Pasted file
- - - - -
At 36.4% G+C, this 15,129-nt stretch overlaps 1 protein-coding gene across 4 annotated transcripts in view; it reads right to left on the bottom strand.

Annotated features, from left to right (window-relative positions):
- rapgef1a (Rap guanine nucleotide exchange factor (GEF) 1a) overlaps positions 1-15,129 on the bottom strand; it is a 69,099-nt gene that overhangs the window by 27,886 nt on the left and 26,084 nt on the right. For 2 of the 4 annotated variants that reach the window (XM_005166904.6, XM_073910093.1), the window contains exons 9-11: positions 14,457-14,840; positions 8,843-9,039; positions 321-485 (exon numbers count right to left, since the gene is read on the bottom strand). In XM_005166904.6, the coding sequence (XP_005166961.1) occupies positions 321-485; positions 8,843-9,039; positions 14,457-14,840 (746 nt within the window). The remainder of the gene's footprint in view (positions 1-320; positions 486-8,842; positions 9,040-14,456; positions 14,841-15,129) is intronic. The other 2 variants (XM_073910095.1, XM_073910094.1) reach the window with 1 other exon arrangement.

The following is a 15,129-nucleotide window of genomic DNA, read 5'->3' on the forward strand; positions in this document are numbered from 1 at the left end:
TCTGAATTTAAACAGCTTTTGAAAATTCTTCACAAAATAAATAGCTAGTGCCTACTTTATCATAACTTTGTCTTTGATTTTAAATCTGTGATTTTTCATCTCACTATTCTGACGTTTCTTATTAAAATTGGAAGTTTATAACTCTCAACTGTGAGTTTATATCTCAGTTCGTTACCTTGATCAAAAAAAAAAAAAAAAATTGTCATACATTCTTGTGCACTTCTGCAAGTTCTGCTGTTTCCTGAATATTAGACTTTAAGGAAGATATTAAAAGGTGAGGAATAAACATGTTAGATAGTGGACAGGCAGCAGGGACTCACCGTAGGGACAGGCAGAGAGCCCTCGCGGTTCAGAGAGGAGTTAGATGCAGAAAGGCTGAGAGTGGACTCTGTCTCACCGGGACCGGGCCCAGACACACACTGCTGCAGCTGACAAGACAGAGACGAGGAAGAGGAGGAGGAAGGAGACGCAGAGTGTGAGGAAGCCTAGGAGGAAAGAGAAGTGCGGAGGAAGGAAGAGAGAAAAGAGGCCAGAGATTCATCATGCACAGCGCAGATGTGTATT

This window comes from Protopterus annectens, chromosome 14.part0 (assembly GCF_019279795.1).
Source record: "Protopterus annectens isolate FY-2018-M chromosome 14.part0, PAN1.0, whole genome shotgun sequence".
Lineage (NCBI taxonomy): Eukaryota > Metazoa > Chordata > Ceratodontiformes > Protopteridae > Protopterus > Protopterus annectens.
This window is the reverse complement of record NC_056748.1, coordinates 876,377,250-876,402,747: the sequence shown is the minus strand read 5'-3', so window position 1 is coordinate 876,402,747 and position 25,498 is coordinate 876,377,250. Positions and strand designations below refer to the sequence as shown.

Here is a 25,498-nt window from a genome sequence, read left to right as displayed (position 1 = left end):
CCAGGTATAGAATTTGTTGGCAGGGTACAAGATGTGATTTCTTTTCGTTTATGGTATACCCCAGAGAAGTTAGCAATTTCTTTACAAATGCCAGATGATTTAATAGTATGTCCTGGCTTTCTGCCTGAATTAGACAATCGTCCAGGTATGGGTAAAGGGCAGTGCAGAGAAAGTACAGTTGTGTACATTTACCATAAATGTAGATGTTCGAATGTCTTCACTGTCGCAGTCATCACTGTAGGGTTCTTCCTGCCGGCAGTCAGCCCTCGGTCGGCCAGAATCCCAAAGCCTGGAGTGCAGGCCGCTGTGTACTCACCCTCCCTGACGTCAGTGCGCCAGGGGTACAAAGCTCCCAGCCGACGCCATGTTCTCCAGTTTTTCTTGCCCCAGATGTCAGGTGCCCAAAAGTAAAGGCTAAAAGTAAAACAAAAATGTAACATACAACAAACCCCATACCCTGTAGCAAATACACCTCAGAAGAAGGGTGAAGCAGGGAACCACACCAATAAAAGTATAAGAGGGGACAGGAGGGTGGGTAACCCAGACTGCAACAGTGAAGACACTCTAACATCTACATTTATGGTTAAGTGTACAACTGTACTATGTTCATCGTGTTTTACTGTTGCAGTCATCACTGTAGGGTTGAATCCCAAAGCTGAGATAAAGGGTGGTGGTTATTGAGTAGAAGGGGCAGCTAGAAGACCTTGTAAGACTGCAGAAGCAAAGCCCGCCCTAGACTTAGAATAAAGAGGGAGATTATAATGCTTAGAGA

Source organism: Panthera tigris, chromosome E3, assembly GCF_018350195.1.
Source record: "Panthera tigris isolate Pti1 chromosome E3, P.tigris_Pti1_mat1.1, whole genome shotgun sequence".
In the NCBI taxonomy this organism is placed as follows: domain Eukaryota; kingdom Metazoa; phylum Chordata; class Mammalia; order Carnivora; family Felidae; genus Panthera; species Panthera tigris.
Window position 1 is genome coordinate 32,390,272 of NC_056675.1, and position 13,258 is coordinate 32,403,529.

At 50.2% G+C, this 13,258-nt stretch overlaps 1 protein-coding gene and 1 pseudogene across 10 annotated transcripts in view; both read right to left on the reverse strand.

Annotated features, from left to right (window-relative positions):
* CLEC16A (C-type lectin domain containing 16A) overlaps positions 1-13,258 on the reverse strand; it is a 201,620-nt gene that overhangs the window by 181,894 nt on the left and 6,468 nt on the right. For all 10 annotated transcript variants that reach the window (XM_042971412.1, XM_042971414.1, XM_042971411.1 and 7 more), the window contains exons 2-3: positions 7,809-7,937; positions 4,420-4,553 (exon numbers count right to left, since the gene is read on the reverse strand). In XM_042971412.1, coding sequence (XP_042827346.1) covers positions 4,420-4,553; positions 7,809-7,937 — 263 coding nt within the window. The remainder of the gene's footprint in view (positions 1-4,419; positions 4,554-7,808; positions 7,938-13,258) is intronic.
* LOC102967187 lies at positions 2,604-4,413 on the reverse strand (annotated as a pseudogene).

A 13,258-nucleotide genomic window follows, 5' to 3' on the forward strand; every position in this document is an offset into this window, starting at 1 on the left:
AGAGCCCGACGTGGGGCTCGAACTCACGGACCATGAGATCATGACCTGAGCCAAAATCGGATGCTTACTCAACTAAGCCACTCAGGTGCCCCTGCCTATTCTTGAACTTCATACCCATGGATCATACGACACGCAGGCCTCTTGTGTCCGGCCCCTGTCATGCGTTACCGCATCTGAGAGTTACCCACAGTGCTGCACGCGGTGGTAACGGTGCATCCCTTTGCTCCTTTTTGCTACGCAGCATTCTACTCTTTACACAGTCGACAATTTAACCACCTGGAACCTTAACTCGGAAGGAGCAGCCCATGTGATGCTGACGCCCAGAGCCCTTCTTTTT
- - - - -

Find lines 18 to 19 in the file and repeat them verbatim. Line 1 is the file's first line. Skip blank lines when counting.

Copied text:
* CLEC16A (C-type lectin domain containing 16A) overlaps positions 1-13,258 on the reverse strand; it is a 201,620-nt gene that overhangs the window by 181,894 nt on the left and 6,468 nt on the right. For all 10 annotated transcript variants that reach the window (XM_042971412.1, XM_042971414.1, XM_042971411.1 and 7 more), the window contains exons 2-3: positions 7,809-7,937; positions 4,420-4,553 (exon numbers count right to left, since the gene is read on the reverse strand). In XM_042971412.1, coding sequence (XP_042827346.1) covers positions 4,420-4,553; positions 7,809-7,937 — 263 coding nt within the window. The remainder of the gene's footprint in view (positions 1-4,419; positions 4,554-7,808; positions 7,938-13,258) is intronic.
* LOC102967187 lies at positions 2,604-4,413 on the reverse strand (annotated as a pseudogene).